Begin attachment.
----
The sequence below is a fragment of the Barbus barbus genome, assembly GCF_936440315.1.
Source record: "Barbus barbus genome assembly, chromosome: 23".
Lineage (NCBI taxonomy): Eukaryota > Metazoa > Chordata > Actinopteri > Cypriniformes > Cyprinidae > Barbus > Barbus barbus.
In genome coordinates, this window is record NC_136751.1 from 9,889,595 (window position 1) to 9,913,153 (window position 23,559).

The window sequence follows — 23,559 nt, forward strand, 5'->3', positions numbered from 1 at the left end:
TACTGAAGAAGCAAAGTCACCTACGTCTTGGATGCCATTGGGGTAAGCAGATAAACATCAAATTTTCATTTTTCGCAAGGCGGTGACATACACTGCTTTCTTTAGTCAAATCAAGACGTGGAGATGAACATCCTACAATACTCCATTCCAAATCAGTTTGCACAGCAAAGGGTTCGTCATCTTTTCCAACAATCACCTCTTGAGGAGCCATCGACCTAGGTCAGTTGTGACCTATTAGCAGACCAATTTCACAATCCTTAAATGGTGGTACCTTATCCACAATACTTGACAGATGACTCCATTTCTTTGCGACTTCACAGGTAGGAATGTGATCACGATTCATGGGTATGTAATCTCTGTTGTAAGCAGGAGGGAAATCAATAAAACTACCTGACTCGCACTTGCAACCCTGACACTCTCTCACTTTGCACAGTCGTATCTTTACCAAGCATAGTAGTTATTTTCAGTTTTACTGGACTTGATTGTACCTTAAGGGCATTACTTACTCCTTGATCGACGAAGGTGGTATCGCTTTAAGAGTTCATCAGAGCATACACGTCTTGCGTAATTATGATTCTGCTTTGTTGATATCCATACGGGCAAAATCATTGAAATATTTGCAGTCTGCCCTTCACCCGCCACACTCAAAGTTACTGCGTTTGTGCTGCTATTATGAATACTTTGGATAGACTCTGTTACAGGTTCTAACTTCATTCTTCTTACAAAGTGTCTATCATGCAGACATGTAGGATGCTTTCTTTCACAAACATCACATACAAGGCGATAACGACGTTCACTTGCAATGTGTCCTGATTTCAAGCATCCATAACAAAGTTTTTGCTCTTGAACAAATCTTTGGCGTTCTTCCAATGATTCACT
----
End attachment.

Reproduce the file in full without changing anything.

The sequence below is a fragment of the Barbus barbus genome, assembly GCF_936440315.1.
Source record: "Barbus barbus genome assembly, chromosome: 23".
Lineage (NCBI taxonomy): Eukaryota > Metazoa > Chordata > Actinopteri > Cypriniformes > Cyprinidae > Barbus > Barbus barbus.
In genome coordinates, this window is record NC_136751.1 from 9,889,595 (window position 1) to 9,913,153 (window position 23,559).

The window sequence follows — 23,559 nt, forward strand, 5'->3', positions numbered from 1 at the left end:
TACTGAAGAAGCAAAGTCACCTACGTCTTGGATGCCATTGGGGTAAGCAGATAAACATCAAATTTTCATTTTTCGCAAGGCGGTGACATACACTGCTTTCTTTAGTCAAATCAAGACGTGGAGATGAACATCCTACAATACTCCATTCCAAATCAGTTTGCACAGCAAAGGGTTCGTCATCTTTTCCAACAATCACCTCTTGAGGAGCCATCGACCTAGGTCAGTTGTGACCTATTAGCAGACCAATTTCACAATCCTTAAATGGTGGTACCTTATCCACAATACTTGACAGATGACTCCATTTCTTTGCGACTTCACAGGTAGGAATGTGATCACGATTCATGGGTATGTAATCTCTGTTGTAAGCAGGAGGGAAATCAATAAAACTACCTGACTCGCACTTGCAACCCTGACACTCTCTCACTTTGCACAGTCGTATCTTTACCAAGCATAGTAGTTATTTTCAGTTTTACTGGACTTGATTGTACCTTAAGGGCATTACTTACTCCTTGATCGACGAAGGTGGTATCGCTTTAAGAGTTCATCAGAGCATACACGTCTTGCGTAATTATGATTCTGCTTTGTTGATATCCATACGGGCAAAATCATTGAAATATTTGCAGTCTGCCCTTCACCCGCCACACTCAAAGTTACTGCGTTTGTGCTGCTATTATGAATACTTTGGATAGACTCTGTTACAGGTTCTAACTTCATTCTTCTTACAAAGTGTCTATCATGCAGACATGTAGGATGCTTTCTTTCACAAACATCACATACAAGGCGATAACGACGTTCACTTGCAATGTGTCCTGATTTCAAGCATCCATAACAAAGTTTTTGCTCTTGAACAAATCTTTGGCGTTCTTCCAATGATTCACT